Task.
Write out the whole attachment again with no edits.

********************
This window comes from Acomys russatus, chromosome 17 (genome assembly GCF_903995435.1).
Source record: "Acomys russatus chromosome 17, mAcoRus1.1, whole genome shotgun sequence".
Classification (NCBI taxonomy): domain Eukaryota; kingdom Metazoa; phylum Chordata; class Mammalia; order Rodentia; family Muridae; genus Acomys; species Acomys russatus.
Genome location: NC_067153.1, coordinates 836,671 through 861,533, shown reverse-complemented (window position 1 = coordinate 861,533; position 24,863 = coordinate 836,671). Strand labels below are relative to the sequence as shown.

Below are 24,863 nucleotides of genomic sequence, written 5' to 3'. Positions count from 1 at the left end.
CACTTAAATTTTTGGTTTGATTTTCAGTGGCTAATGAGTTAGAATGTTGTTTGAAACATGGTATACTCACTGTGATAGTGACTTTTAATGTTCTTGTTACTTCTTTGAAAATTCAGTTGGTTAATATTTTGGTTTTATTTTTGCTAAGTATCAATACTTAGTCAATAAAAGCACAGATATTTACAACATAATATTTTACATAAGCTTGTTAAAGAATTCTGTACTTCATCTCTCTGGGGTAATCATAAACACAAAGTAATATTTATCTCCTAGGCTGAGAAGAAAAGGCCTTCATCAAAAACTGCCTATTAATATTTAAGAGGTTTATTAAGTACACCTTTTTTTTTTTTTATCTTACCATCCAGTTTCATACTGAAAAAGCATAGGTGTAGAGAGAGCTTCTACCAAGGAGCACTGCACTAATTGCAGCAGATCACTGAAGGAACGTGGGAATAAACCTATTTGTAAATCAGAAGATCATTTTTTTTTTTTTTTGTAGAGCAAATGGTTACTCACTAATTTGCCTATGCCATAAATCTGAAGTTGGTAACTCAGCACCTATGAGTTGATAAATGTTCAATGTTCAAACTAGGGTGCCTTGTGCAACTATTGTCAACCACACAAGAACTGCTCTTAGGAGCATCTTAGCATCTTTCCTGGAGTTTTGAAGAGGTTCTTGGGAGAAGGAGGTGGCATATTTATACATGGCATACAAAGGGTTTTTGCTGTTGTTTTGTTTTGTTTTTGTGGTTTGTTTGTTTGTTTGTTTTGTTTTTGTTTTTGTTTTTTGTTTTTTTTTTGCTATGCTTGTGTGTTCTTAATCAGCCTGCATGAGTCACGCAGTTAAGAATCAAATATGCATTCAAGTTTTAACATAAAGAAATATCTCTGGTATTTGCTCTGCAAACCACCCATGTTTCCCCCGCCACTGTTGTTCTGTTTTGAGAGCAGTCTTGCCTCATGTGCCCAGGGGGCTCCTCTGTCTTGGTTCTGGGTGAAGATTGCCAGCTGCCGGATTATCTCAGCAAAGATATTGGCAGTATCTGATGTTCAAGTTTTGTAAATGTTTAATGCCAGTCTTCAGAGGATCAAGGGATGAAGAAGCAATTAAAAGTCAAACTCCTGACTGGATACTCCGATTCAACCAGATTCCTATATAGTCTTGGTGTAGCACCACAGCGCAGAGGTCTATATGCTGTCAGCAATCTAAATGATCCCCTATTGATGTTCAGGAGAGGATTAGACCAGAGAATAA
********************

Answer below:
This window comes from Acomys russatus, chromosome 17 (genome assembly GCF_903995435.1).
Source record: "Acomys russatus chromosome 17, mAcoRus1.1, whole genome shotgun sequence".
Classification (NCBI taxonomy): domain Eukaryota; kingdom Metazoa; phylum Chordata; class Mammalia; order Rodentia; family Muridae; genus Acomys; species Acomys russatus.
Genome location: NC_067153.1, coordinates 836,671 through 861,533, shown reverse-complemented (window position 1 = coordinate 861,533; position 24,863 = coordinate 836,671). Strand labels below are relative to the sequence as shown.

Below are 24,863 nucleotides of genomic sequence, written 5' to 3'. Positions count from 1 at the left end.
CACTTAAATTTTTGGTTTGATTTTCAGTGGCTAATGAGTTAGAATGTTGTTTGAAACATGGTATACTCACTGTGATAGTGACTTTTAATGTTCTTGTTACTTCTTTGAAAATTCAGTTGGTTAATATTTTGGTTTTATTTTTGCTAAGTATCAATACTTAGTCAATAAAAGCACAGATATTTACAACATAATATTTTACATAAGCTTGTTAAAGAATTCTGTACTTCATCTCTCTGGGGTAATCATAAACACAAAGTAATATTTATCTCCTAGGCTGAGAAGAAAAGGCCTTCATCAAAAACTGCCTATTAATATTTAAGAGGTTTATTAAGTACACCTTTTTTTTTTTTTATCTTACCATCCAGTTTCATACTGAAAAAGCATAGGTGTAGAGAGAGCTTCTACCAAGGAGCACTGCACTAATTGCAGCAGATCACTGAAGGAACGTGGGAATAAACCTATTTGTAAATCAGAAGATCATTTTTTTTTTTTTTTGTAGAGCAAATGGTTACTCACTAATTTGCCTATGCCATAAATCTGAAGTTGGTAACTCAGCACCTATGAGTTGATAAATGTTCAATGTTCAAACTAGGGTGCCTTGTGCAACTATTGTCAACCACACAAGAACTGCTCTTAGGAGCATCTTAGCATCTTTCCTGGAGTTTTGAAGAGGTTCTTGGGAGAAGGAGGTGGCATATTTATACATGGCATACAAAGGGTTTTTGCTGTTGTTTTGTTTTGTTTTTGTGGTTTGTTTGTTTGTTTGTTTTGTTTTTGTTTTTGTTTTTTGTTTTTTTTTTGCTATGCTTGTGTGTTCTTAATCAGCCTGCATGAGTCACGCAGTTAAGAATCAAATATGCATTCAAGTTTTAACATAAAGAAATATCTCTGGTATTTGCTCTGCAAACCACCCATGTTTCCCCCGCCACTGTTGTTCTGTTTTGAGAGCAGTCTTGCCTCATGTGCCCAGGGGGCTCCTCTGTCTTGGTTCTGGGTGAAGATTGCCAGCTGCCGGATTATCTCAGCAAAGATATTGGCAGTATCTGATGTTCAAGTTTTGTAAATGTTTAATGCCAGTCTTCAGAGGATCAAGGGATGAAGAAGCAATTAAAAGTCAAACTCCTGACTGGATACTCCGATTCAACCAGATTCCTATATAGTCTTGGTGTAGCACCACAGCGCAGAGGTCTATATGCTGTCAGCAATCTAAATGATCCCCTATTGATGTTCAGGAGAGGATTAGACCAGAGAATAA